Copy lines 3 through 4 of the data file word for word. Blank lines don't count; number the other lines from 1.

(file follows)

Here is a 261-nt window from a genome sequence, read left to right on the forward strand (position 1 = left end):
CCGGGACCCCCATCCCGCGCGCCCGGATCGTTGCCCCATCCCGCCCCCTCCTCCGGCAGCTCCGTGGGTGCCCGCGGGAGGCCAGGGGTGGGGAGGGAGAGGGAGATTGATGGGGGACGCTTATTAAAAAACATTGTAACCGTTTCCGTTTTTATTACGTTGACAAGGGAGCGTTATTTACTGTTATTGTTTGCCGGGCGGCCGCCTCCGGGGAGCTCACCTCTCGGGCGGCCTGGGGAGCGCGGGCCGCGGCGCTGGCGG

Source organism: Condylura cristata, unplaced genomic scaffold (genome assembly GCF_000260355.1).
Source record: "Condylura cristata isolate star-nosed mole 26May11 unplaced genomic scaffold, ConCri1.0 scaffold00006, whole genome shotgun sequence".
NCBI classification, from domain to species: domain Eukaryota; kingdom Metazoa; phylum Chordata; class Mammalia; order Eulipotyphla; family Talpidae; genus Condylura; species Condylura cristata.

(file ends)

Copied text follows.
Source organism: Condylura cristata, unplaced genomic scaffold (genome assembly GCF_000260355.1).
Source record: "Condylura cristata isolate star-nosed mole 26May11 unplaced genomic scaffold, ConCri1.0 scaffold00006, whole genome shotgun sequence".